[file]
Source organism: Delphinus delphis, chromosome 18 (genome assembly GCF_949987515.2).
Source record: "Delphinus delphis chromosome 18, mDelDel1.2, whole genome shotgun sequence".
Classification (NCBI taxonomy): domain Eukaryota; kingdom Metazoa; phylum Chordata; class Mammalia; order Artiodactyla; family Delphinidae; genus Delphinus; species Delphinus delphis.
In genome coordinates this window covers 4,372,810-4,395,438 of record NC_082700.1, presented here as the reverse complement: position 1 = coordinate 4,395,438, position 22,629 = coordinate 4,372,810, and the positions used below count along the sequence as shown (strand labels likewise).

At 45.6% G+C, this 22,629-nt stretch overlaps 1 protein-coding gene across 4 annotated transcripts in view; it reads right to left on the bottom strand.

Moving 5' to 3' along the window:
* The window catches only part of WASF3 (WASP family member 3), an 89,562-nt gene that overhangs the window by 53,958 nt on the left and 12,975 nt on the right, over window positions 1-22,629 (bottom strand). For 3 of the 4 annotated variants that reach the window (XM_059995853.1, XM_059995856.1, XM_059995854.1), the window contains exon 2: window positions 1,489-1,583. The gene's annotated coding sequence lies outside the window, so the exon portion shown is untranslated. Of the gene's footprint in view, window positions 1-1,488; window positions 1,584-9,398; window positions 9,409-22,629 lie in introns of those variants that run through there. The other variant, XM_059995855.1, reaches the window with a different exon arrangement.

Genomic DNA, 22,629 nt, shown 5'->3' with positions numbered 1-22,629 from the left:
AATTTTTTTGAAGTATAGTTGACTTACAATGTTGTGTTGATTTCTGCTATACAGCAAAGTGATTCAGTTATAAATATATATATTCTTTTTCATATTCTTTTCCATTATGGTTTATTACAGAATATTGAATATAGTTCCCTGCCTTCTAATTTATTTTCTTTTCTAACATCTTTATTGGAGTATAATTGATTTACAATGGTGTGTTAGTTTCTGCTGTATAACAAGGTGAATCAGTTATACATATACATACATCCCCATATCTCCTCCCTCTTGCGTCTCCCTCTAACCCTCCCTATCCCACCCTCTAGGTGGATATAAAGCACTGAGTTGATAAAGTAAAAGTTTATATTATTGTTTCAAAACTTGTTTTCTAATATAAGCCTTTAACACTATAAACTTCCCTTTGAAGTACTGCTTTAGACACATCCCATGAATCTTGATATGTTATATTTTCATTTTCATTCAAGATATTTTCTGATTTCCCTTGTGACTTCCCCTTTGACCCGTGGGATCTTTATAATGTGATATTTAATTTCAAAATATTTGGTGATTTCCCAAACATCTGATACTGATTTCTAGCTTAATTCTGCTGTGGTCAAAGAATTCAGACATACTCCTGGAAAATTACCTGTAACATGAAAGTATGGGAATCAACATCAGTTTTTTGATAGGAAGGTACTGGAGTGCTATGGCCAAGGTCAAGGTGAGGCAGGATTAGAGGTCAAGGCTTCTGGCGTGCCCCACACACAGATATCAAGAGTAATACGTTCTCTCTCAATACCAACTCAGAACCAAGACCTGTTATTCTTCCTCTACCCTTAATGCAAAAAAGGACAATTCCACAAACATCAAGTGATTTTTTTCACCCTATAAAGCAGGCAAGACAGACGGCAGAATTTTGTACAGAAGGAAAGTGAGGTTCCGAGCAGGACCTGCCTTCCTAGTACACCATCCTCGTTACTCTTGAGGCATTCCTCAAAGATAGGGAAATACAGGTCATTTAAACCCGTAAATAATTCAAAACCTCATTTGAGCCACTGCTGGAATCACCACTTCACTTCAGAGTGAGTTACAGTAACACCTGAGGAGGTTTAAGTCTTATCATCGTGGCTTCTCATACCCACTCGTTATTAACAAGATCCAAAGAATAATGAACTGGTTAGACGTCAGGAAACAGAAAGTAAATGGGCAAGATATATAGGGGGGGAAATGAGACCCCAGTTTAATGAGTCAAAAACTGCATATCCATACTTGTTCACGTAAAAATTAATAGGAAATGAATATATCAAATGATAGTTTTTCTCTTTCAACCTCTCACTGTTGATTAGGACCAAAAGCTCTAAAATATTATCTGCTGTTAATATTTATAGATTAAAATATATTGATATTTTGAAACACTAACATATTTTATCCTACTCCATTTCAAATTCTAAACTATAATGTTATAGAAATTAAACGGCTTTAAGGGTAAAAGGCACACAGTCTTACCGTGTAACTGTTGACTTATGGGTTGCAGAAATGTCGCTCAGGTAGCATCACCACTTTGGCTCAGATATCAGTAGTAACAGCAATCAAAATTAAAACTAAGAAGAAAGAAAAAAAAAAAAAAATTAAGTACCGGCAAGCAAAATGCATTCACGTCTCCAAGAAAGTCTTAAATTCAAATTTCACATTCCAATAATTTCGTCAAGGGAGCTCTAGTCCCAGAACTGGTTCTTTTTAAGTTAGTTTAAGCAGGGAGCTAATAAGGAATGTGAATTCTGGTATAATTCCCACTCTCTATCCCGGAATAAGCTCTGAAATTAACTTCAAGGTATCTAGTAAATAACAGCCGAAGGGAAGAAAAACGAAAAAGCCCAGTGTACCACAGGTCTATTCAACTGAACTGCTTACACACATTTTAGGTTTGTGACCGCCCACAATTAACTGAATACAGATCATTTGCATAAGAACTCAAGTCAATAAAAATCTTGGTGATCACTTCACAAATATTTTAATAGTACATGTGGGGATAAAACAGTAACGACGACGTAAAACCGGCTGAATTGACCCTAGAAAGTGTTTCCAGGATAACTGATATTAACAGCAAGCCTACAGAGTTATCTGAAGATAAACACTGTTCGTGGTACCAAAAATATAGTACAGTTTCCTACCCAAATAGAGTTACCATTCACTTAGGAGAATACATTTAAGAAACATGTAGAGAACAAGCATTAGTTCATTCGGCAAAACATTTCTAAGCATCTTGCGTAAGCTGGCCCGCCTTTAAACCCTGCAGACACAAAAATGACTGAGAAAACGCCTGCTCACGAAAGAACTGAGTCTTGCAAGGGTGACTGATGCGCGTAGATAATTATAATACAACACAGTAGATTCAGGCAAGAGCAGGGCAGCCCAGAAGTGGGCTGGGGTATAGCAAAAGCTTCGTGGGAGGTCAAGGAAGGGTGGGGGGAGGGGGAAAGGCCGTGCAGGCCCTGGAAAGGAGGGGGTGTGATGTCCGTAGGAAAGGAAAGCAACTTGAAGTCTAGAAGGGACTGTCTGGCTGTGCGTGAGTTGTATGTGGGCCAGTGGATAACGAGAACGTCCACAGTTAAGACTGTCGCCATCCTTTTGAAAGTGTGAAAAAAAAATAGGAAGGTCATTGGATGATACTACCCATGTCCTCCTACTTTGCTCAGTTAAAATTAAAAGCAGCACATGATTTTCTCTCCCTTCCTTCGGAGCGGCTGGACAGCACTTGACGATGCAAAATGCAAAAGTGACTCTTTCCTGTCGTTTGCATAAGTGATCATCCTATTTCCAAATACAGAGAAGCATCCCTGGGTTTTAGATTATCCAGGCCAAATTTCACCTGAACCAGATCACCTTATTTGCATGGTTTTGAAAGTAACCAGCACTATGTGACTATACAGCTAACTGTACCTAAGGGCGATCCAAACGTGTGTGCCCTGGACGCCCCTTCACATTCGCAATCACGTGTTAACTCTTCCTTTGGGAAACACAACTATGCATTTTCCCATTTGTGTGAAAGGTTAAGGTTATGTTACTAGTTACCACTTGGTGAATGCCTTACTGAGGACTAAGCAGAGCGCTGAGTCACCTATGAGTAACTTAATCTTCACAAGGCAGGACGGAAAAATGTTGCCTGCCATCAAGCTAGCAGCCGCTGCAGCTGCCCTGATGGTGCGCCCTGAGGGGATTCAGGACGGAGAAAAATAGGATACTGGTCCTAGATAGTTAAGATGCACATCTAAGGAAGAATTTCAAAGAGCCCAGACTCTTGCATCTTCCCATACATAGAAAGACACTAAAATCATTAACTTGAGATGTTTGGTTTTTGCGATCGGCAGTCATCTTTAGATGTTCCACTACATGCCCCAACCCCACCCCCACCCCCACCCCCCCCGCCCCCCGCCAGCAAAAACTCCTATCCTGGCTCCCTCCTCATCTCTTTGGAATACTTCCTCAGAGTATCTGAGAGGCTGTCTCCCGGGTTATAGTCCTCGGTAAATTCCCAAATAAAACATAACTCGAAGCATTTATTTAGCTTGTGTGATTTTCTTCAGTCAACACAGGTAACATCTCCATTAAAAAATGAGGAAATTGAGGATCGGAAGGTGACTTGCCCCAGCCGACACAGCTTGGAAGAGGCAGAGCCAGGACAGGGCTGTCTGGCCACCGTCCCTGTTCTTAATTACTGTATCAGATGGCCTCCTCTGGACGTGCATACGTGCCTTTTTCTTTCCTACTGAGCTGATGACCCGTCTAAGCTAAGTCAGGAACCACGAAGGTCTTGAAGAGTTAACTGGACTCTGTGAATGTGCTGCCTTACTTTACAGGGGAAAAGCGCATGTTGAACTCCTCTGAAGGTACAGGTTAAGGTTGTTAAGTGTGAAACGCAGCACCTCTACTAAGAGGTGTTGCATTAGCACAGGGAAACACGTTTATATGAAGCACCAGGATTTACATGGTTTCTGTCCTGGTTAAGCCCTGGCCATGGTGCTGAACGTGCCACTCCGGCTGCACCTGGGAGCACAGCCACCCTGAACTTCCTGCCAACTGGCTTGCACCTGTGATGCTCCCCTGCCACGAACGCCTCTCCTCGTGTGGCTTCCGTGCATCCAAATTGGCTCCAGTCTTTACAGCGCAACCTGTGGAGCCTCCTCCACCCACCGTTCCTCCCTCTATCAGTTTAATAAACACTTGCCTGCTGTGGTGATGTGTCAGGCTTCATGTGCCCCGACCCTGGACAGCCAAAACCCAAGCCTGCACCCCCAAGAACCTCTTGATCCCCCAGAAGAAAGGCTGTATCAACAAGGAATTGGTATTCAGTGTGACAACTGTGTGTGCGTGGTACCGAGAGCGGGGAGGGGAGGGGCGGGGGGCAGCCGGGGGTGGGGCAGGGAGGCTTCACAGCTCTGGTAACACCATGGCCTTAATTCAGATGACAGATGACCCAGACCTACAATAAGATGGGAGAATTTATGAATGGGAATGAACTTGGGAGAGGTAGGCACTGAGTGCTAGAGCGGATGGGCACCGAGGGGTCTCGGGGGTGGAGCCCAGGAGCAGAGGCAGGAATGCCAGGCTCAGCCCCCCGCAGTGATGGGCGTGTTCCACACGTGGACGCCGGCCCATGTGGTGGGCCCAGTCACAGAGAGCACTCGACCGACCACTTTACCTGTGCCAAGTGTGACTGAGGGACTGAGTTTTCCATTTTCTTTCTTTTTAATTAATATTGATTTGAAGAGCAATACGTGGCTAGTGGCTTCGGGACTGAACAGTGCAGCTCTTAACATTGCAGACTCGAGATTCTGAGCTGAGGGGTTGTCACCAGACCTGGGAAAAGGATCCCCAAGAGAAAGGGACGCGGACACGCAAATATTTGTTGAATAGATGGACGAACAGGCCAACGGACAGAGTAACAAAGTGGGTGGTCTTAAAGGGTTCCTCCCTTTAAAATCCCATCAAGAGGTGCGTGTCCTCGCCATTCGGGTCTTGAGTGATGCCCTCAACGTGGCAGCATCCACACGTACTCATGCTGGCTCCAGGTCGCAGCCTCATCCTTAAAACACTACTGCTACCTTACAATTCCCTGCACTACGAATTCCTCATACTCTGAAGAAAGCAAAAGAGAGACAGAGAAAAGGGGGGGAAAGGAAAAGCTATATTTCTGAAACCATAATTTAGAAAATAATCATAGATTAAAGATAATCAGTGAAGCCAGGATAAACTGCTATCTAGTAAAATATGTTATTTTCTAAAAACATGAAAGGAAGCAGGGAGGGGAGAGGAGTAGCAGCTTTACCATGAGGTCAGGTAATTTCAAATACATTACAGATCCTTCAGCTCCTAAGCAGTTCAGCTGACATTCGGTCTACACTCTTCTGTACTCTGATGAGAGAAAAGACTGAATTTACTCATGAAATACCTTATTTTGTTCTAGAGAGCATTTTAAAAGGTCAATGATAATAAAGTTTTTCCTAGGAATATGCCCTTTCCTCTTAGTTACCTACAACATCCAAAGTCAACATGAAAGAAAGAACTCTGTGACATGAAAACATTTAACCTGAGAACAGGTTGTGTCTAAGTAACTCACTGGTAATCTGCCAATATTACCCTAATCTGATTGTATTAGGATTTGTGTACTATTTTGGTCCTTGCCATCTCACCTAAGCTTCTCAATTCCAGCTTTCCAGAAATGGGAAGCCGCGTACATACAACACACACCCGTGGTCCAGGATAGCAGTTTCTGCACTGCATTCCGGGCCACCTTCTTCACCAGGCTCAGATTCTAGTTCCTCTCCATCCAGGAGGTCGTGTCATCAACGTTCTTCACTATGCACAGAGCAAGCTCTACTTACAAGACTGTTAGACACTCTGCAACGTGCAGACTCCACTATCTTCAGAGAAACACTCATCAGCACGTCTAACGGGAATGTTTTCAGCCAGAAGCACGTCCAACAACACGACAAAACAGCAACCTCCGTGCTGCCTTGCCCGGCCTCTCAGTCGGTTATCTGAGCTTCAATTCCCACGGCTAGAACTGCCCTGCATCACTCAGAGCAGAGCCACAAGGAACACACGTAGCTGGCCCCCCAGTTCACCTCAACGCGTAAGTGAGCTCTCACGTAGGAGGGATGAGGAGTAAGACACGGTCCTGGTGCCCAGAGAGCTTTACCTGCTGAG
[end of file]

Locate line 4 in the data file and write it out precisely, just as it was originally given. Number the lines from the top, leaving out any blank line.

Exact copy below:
In genome coordinates this window covers 4,372,810-4,395,438 of record NC_082700.1, presented here as the reverse complement: position 1 = coordinate 4,395,438, position 22,629 = coordinate 4,372,810, and the positions used below count along the sequence as shown (strand labels likewise).